- An aftereffect of a disease, condition, or injury
- A secondary result
As defined in the Merriam-Webster dictionary
As I sit here at home waiting to learn when I’ll finally have my physical therapy (PT) appointment, I wondered how many other injured workers’ suffer from sequela/ae due to the foot dragging, oops I mean the review process, that’s used so very often by the Workers’ Compensation (W/C) claims adjuster to verify that the treatment recommended by the injured worker’s treating physician is “reasonable”.
On November 14, 2016 my physician submitted the form PR-2, aka Primary Treating Physician’s Progress Report, followed on November 28, 2016 a formal request for authorization to my claims adjuster (Ms. CA). So before Ms. CA could give my physician the green light off to utilization review (UR) it went and after a couple of back and forth UR approved albeit it was a “modified” approval but my physician’s PT request was authorized. Yet here I sit more than one month later still waiting to begin my PT. Why? You may ask, all because Ms. CA has yet to respond to my physician to approve the actual physical therapist facility/person. So without her green light, here I sit waiting in pain.
Under a traditional healthcare plan there’s usually a 5 to 7 day window for the plan to approve a referral, and the member then receives a referral letter that either shows the referral is approved with the name of the specialist or therapist to call. If the referral is declined the member can appeal and again there is a set period of time for which this must occur. Unfortunately, with W/C this is very often not the case with the treating physician being required by the claims adjuster through the use of UR to “justify” that the injured worker is indeed in need of the specialized care, treatment or tests. Should UR approve the request then the treating physician can refer the patient, but the claims adjuster can throw a monkey wrench in things if the specialist or request treatment still requires approval from the claims adjuster for the injured worker to see the specialist.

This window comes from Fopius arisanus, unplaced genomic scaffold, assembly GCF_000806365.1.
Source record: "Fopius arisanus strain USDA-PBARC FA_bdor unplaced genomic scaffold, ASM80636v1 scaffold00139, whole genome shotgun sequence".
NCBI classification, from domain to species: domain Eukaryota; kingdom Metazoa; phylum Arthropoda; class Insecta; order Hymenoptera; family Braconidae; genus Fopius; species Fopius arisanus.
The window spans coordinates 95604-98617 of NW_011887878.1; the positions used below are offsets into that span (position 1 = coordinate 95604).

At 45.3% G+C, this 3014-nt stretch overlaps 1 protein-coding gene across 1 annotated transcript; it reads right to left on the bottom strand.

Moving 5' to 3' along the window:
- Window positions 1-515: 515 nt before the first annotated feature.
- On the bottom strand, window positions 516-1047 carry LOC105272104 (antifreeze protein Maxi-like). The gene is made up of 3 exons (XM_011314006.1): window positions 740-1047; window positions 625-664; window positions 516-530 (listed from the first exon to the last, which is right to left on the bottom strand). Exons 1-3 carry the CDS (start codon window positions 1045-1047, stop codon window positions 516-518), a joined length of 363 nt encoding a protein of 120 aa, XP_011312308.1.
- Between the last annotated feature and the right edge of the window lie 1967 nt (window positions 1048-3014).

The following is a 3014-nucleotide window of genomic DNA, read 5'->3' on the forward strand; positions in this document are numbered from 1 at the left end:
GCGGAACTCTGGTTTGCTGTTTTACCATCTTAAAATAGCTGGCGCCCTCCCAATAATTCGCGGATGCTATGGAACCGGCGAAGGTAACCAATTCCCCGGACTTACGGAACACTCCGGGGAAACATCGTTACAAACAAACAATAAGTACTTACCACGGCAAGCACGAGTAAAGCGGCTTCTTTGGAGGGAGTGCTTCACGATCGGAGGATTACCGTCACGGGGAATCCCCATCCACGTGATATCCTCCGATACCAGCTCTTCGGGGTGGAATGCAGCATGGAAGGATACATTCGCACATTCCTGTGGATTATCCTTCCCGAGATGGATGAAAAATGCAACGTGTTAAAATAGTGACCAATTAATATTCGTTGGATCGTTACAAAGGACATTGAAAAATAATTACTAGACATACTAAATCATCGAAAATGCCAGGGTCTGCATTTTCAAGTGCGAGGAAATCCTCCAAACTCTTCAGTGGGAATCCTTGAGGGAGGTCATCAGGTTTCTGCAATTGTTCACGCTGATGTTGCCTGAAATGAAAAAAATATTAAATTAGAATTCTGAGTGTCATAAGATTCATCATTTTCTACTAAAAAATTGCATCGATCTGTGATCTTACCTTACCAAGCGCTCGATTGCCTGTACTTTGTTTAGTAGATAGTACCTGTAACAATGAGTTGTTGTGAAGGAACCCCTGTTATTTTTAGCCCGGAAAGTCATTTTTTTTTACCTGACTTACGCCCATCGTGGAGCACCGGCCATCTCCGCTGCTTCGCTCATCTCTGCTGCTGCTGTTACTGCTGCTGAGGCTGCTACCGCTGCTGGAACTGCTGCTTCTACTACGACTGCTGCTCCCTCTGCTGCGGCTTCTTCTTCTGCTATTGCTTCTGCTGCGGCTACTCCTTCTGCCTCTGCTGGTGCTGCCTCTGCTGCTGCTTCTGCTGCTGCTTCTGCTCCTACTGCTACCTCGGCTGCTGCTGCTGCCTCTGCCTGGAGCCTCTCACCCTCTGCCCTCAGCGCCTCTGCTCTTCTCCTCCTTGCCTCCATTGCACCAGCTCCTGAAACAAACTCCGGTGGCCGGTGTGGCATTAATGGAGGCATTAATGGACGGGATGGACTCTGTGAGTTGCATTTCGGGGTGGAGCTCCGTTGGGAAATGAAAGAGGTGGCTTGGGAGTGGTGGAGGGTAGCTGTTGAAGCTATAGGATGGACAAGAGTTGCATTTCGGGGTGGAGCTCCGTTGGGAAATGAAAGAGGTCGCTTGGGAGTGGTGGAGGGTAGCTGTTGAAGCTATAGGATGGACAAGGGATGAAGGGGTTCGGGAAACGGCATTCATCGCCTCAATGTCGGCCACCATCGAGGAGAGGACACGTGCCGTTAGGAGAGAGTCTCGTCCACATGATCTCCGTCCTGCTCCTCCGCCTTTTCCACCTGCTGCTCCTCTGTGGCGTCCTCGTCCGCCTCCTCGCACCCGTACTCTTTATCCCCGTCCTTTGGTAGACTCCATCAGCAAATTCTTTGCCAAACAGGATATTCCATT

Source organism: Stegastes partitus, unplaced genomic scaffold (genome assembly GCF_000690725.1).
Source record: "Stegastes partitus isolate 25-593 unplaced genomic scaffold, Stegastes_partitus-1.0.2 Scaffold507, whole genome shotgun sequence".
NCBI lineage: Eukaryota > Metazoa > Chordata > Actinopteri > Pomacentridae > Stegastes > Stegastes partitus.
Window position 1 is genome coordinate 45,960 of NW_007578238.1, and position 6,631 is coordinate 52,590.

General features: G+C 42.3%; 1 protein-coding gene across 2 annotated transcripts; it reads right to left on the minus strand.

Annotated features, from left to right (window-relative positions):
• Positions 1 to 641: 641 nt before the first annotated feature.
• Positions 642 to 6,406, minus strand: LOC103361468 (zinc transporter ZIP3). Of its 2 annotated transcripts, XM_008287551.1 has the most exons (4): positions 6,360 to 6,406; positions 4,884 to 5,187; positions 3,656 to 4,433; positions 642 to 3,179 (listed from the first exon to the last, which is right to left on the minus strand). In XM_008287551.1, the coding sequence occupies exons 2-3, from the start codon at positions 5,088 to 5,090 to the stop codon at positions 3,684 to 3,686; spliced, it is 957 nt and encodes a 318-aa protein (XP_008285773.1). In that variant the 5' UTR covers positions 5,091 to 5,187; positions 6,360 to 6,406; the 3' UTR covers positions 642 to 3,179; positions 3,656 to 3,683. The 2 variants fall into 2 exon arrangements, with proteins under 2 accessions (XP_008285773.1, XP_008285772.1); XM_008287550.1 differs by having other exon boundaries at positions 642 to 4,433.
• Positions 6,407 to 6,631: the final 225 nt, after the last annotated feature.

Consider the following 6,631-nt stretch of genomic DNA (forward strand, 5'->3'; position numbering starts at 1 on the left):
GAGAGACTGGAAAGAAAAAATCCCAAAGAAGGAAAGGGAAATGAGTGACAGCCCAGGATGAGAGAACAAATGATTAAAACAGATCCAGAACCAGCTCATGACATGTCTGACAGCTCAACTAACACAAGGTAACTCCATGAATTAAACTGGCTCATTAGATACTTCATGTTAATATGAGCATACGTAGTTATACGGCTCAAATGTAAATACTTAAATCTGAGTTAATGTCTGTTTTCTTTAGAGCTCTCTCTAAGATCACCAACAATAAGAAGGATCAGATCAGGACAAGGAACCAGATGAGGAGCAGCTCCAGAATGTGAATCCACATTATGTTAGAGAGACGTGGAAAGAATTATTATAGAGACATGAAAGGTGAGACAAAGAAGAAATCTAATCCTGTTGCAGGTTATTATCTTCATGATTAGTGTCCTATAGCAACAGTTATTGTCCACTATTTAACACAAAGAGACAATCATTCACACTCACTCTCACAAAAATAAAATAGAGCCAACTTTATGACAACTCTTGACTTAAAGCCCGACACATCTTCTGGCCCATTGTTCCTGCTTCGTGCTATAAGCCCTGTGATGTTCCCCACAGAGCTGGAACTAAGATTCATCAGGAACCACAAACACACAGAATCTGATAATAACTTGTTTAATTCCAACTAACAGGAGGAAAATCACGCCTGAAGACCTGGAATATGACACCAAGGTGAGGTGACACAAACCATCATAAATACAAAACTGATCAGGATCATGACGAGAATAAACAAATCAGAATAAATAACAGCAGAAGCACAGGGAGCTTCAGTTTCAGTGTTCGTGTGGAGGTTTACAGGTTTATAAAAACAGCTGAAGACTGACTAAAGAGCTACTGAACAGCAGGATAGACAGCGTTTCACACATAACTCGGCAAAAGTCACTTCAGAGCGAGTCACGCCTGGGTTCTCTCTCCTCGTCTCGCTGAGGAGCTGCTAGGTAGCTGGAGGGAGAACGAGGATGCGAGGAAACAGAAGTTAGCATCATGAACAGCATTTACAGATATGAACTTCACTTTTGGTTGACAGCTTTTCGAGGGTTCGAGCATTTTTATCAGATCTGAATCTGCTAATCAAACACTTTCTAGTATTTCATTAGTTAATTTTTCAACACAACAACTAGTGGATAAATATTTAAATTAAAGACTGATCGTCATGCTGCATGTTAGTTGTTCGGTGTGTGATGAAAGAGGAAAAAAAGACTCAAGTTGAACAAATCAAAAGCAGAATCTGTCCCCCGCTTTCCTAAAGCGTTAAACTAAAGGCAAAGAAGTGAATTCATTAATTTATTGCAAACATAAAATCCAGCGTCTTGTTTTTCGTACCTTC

When this kind of foot dragging occurs the only recourse is to go back to the W/C “court” and seek the intervention of an administrative law judge. Even when the attorney makes this request for a hearing the injured worker can expect to wait 30 days or months for a hearing date. In the meantime the injured worker’s injury is left to endure an extended period of time without appropriate treatment for their injury. Meanwhile if that injured worker had been treated through the traditional medical track one can reasonably conclude that the injured person would’ve received treatment more quickly and thus be at a lesser risk of suffering additional sequela/ae.
I think that much of this waiting and foot-dragging is directly related to the adversarial system that has become rooted in our W/C system. It would appear that many employers in order to “manage the claim” come to see the injured worker as someone who is out to take advantage of the system, and while this may be true in a small number of cases it’s not so for the majority of the cases. The majority of injured workers simply wish to get back to pre-injury condition (as much as is medically possible) and back to work. But when the injured worker and treating physician have to plead and fight for treatment and then wait for the W/C courts to sort it out essential progress in healing is delayed and to some great extent denied. What I find outrageous is that even when there’s a court order that supports the injured worker the employer, through the claims adjuster, can decide to simply ignore it; leaving the injured worker with no recourse but to go back to court waiting again sometimes for months for another hearing, which stretches things out even more. And around and around it goes when it’ll stop nobody knows.